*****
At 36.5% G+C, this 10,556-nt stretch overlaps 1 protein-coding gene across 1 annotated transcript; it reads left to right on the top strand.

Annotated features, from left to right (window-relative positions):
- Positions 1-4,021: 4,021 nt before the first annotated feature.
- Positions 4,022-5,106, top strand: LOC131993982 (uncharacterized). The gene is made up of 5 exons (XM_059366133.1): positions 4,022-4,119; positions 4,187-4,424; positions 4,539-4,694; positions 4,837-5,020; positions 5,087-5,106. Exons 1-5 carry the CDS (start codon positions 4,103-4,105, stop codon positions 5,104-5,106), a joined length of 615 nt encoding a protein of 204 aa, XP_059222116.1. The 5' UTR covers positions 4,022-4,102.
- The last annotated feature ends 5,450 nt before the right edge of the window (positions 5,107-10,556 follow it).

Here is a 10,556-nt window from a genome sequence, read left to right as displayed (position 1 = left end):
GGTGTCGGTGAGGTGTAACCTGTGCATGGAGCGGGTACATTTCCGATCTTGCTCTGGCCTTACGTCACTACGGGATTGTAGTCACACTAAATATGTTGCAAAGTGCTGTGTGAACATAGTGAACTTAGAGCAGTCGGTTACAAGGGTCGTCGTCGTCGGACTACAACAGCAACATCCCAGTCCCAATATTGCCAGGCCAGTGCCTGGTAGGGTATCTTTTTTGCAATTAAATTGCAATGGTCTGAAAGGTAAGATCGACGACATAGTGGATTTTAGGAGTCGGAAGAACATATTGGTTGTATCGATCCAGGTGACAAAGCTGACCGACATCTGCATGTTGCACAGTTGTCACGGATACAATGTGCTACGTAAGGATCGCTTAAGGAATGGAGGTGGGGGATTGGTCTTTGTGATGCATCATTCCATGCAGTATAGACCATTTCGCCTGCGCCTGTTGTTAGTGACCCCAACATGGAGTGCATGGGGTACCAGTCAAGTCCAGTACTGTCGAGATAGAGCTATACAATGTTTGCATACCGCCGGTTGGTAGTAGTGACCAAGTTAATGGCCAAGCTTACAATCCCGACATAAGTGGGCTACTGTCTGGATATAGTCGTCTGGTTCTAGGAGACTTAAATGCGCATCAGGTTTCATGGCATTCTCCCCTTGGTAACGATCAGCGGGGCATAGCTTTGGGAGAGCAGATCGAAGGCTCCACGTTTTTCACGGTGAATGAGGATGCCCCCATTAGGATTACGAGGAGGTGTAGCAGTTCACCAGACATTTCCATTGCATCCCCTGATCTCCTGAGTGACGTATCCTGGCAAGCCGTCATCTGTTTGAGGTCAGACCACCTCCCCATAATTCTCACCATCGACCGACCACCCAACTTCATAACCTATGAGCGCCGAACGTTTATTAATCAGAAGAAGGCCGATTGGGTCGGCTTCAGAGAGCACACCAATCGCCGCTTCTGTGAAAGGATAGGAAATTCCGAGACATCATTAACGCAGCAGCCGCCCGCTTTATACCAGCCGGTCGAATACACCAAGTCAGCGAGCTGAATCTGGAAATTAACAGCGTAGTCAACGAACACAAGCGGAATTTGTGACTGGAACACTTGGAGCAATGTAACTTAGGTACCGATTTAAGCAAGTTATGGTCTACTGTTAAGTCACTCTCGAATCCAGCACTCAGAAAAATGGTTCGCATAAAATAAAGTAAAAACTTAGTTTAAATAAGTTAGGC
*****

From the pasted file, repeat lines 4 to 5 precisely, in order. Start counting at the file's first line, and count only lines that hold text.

- Positions 4,022-5,106, top strand: LOC131993982 (uncharacterized). The gene is made up of 5 exons (XM_059366133.1): positions 4,022-4,119; positions 4,187-4,424; positions 4,539-4,694; positions 4,837-5,020; positions 5,087-5,106. Exons 1-5 carry the CDS (start codon positions 4,103-4,105, stop codon positions 5,104-5,106), a joined length of 615 nt encoding a protein of 204 aa, XP_059222116.1. The 5' UTR covers positions 4,022-4,102.
- The last annotated feature ends 5,450 nt before the right edge of the window (positions 5,107-10,556 follow it).